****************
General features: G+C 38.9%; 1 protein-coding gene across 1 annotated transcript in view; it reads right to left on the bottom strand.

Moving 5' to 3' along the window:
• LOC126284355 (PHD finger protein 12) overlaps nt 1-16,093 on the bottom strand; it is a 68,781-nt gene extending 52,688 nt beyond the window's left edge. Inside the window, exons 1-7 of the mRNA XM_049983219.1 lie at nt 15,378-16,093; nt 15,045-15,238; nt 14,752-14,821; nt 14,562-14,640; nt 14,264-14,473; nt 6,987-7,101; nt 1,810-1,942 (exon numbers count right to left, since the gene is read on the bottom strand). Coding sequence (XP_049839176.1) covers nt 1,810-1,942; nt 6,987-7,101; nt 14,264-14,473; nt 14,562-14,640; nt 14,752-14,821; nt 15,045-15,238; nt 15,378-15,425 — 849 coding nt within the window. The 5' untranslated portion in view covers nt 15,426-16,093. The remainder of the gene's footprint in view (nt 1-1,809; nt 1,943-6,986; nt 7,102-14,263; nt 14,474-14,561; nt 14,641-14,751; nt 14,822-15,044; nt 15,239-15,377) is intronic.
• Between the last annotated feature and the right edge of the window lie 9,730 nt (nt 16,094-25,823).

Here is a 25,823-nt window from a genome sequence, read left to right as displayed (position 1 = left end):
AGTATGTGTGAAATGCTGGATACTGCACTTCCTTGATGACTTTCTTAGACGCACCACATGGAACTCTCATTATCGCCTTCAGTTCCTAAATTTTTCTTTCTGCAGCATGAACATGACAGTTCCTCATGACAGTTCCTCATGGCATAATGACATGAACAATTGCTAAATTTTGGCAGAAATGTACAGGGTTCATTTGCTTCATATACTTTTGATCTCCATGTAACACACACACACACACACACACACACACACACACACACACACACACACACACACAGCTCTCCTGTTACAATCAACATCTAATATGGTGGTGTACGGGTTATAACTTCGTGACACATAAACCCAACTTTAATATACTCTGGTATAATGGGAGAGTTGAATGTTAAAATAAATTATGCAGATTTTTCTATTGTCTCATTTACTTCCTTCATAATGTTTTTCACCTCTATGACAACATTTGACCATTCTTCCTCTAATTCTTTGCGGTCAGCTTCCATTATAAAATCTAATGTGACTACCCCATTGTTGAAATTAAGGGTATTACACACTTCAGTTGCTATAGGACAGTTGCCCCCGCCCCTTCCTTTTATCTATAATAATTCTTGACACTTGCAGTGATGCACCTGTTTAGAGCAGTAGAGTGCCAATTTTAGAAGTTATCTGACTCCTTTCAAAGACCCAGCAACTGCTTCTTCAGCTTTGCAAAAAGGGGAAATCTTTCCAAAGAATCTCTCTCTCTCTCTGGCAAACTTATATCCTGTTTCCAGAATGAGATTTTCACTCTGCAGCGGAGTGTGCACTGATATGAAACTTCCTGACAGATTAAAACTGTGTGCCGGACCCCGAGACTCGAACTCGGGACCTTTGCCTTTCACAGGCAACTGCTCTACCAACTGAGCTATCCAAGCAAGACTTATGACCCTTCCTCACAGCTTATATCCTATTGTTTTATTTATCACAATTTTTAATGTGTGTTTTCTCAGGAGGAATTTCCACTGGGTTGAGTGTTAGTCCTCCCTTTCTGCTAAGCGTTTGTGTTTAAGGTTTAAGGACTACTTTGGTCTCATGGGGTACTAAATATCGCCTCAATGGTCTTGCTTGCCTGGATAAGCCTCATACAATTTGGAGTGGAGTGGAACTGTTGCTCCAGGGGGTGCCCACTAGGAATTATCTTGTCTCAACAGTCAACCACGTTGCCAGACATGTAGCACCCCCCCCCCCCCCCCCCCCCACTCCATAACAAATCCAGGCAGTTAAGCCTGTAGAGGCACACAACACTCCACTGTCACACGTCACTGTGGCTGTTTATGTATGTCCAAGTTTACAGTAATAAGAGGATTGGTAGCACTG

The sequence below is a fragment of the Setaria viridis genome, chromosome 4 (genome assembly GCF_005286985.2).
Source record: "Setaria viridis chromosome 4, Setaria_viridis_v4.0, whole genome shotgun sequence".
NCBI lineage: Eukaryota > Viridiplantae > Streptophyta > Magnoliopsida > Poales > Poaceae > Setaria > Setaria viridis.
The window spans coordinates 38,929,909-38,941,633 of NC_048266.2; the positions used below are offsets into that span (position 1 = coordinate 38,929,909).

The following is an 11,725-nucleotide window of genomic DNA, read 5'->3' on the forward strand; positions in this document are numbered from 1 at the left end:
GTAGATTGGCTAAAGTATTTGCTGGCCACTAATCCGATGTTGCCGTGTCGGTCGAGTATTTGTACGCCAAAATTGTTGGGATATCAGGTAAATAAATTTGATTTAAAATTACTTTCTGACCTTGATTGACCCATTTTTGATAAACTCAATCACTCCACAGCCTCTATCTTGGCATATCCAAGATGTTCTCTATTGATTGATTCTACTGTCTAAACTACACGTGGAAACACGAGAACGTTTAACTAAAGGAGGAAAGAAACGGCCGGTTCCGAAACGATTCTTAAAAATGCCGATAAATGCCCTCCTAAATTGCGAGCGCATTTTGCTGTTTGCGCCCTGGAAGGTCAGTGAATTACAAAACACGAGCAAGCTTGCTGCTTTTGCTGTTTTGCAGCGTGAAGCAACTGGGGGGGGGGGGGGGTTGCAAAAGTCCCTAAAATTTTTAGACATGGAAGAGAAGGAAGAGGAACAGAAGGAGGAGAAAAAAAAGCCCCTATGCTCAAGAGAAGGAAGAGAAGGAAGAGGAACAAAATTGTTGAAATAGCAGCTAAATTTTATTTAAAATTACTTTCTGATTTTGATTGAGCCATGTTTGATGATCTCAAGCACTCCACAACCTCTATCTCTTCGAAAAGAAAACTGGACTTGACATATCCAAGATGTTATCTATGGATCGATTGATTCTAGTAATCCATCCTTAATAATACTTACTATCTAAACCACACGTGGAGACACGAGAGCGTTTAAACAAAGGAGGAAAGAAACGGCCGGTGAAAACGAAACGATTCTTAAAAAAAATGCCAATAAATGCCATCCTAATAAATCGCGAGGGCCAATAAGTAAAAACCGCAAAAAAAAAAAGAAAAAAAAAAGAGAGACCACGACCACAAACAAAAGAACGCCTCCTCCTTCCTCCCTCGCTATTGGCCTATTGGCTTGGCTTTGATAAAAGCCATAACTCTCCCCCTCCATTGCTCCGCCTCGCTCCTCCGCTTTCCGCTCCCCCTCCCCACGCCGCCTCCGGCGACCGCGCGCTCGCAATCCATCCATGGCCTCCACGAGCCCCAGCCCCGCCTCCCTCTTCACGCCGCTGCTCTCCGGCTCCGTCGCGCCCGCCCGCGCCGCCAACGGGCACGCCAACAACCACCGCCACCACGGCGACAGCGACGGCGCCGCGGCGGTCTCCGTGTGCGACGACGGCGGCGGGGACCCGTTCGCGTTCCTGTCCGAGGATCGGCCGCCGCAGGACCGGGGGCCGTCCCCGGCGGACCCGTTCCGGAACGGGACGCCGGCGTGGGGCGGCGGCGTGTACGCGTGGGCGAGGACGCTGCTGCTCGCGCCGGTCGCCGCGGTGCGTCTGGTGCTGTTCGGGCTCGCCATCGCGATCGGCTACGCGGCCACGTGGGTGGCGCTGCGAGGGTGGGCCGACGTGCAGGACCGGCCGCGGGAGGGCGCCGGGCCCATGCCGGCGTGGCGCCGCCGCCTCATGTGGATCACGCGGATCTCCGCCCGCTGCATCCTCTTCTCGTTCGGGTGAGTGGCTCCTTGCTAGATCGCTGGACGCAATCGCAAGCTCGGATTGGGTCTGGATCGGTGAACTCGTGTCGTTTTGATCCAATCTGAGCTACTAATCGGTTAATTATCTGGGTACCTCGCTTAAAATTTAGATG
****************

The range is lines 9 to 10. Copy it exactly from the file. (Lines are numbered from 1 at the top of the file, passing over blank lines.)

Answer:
NCBI lineage: Eukaryota > Viridiplantae > Streptophyta > Magnoliopsida > Poales > Poaceae > Setaria > Setaria viridis.
The window spans coordinates 38,929,909-38,941,633 of NC_048266.2; the positions used below are offsets into that span (position 1 = coordinate 38,929,909).